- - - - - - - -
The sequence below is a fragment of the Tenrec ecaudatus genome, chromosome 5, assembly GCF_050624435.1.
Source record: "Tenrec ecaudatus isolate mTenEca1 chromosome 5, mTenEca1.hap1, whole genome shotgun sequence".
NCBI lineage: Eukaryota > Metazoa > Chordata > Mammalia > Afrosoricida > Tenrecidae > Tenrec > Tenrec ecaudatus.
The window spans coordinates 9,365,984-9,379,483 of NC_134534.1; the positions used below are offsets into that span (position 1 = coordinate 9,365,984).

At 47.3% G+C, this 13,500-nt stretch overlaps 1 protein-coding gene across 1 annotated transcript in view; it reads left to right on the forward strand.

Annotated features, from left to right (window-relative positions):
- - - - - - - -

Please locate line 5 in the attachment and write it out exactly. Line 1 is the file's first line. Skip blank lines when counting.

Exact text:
At 47.3% G+C, this 13,500-nt stretch overlaps 1 protein-coding gene across 1 annotated transcript in view; it reads left to right on the forward strand.